Baggage that may appear lost may have been accidentally taken by someone with a similar bag, especially if it’s a black wheeled carry-on, the most common bag, said Kevin Larson, head of Alaska Airlines Central Baggage Services. Baggage can also be on another carousel. Mr. Larson advises passengers to put something unique, like a colorful ribbon, on the outside of their bag. A bright luggage tag, stickers or reflective tape can also make a suitcase stand out.
Act immediately. If your bags don’t arrive when you do, let the airline know before you leave the airport. Getting in touch by phone was difficult. The notice recorded in a June 30 phone call to Delta Air Lines called for an 80-minute wait time and offered no option to leave a number to receive a callback rather than remain on hold.
Pack smart. The Department of Transport recommends that passengers avoid packing valuable, fragile, perishable or irreplaceable items in their checked baggage, and allows airlines to specify the types of items they will not cover in the event of loss, such as cash, jewelry, computers, art, antiques and collectibles. Keep them with you or leave them at home. Put important medications in your hand luggage.
Keep a virtual eye on it. Placing a small tracking device like a tile or Apple AirTag inside your luggage allows you to monitor the location of the bag via a phone app. “It’s about the same cost as checking a bag,” said Mr Cox of Breeze Airways. Trackers are especially useful for finding out if someone mistakenly removed your bag from the carousel instead of theirs.
Some airlines, including United, American, and Delta Air Lines, offer baggage tracking capabilities for passengers through the carrier’s website or mobile app.
Know the compensation rules. The Department of Transport lists the rules that airlines must follow in the event of delayed or lost baggage. The maximum an airline can owe a passenger is $3,800 per bag. Flights with an international leg are governed by different rules and the maximum a passenger will receive is approximately $1,800.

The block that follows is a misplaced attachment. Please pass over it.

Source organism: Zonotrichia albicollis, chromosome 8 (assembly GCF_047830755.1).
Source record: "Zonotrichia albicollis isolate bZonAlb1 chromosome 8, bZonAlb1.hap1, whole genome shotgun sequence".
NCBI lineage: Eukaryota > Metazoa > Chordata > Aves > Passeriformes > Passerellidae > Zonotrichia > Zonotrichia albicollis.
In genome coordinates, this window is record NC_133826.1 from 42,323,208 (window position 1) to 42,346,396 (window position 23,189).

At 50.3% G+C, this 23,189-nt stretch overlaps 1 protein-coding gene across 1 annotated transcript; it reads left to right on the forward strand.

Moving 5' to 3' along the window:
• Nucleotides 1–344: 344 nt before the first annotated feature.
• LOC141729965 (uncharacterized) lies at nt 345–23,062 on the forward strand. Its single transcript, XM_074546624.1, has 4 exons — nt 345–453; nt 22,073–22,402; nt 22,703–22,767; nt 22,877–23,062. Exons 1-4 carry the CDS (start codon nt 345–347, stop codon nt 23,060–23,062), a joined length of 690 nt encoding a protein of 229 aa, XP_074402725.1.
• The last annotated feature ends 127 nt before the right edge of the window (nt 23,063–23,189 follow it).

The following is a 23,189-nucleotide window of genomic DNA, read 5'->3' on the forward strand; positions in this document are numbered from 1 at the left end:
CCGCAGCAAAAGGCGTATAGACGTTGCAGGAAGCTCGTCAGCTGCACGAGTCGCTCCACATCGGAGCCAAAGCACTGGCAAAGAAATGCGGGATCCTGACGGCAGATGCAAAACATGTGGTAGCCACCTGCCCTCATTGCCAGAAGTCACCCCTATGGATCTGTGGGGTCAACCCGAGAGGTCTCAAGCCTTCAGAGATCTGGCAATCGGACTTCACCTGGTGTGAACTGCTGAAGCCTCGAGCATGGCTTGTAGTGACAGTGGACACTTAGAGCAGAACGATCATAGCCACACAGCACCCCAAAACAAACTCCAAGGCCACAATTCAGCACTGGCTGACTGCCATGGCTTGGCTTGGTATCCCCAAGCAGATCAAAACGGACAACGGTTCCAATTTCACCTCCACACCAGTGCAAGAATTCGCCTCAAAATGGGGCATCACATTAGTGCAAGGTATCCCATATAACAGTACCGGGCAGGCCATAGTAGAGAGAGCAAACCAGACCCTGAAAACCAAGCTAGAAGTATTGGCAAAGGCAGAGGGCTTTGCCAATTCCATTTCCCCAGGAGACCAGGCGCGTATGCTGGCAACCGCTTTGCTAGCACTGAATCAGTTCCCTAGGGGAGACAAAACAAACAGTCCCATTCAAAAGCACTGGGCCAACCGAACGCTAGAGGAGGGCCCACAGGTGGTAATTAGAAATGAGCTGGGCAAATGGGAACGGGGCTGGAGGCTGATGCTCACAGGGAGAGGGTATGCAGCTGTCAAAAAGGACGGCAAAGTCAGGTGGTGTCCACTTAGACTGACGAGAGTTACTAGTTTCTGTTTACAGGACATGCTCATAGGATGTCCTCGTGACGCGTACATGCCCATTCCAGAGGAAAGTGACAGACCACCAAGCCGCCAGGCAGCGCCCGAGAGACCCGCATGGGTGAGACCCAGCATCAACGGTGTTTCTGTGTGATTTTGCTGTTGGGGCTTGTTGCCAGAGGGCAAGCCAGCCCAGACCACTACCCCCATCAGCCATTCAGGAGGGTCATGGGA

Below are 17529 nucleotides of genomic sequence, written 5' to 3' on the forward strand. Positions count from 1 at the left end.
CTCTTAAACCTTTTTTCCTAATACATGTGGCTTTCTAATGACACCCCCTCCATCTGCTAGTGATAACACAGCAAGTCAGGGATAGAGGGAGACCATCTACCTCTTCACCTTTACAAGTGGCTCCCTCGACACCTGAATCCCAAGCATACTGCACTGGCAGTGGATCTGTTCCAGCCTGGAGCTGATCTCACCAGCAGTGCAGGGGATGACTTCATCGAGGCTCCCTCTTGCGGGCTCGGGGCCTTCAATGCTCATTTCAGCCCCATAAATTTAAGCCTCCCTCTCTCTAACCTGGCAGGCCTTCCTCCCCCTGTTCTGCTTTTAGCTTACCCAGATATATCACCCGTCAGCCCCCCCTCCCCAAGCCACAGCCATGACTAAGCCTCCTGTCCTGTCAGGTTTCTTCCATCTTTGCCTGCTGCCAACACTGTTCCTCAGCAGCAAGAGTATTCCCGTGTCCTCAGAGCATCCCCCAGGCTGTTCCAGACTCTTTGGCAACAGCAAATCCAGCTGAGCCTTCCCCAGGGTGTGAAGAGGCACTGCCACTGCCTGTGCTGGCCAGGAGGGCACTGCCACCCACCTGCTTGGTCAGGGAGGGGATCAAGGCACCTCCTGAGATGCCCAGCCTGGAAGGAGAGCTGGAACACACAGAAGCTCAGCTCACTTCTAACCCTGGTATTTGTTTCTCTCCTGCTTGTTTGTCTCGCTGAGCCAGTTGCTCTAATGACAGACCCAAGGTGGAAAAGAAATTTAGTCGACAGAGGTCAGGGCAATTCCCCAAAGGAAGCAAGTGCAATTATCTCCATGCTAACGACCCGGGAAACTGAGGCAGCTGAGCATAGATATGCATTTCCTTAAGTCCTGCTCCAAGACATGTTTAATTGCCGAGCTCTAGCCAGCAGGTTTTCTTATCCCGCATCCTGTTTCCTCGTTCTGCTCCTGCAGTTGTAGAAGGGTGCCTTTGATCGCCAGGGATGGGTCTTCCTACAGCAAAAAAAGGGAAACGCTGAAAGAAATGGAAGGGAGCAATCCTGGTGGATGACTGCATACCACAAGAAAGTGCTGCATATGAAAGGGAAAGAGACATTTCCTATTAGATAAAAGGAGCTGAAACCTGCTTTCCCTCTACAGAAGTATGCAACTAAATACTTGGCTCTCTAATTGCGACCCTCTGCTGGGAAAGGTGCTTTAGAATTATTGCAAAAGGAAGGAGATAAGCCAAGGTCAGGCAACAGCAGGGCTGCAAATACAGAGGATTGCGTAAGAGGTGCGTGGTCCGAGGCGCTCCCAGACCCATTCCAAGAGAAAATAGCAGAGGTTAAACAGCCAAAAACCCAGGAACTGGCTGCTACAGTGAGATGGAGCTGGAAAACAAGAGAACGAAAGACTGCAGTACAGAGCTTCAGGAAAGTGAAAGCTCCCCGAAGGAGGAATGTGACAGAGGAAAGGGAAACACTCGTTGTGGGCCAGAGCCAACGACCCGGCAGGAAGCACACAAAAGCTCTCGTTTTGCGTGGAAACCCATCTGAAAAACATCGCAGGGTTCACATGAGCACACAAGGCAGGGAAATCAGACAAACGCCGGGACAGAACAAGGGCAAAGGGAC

Each airline has its own policies under government rules, so passengers should check their carrier’s website for details. United Airlines passengers, for example, must have lost property receipts if they claim the contents of their baggage is worth more than $1,500. United will consider baggage “lost” after five days, but other airlines may specify a longer period before declaring baggage “lost.”
Restock when a bag is missing. When luggage goes missing, airlines reimburse passengers for toiletries, clothing and other ancillary items they buy to help them while the company tries to locate their bag. Airline websites can be vague about what will be covered, and the United States government does not allow airlines to impose a daily spending limit, so travelers may not know what is allowed. Travelers must complete a claim form available at the customer service desk or on the airline’s website and submit receipts for the items they purchase. They should also have an explanation for anything unusual as to why the purchase was necessary.
Use protections. Premium credit cards may offer coverage for lost baggage, but may require passengers to complete certain steps to obtain it. According to JP Morgan spokesman Pablo Rodriguez, more than 25 types of Chase credit cards offer up to $3,000 in lost baggage compensation to make up the difference between the airline’s reimbursement and the value of the bags. luggage and items in their luggage. Hunt. Customers must provide copies of receipts for each item valued at $25 or more that they request to be replaced, and the payment they receive may be reduced based on the age of the items.
Separately purchased travel insurance may include compensation for lost or delayed baggage, but as always with travel insurance, read the fine print.
Don’t check the bag. The most obvious advice, but still the best way to make sure your luggage doesn’t get lost by the airlines, is to travel with hand luggage only. Pack ruthlessly – what do you really need? What can you buy at destination? Can you wash your socks in the sink? If you’re checking in your luggage, try to book a nonstop flight. A transfer is one more chance that something will go wrong.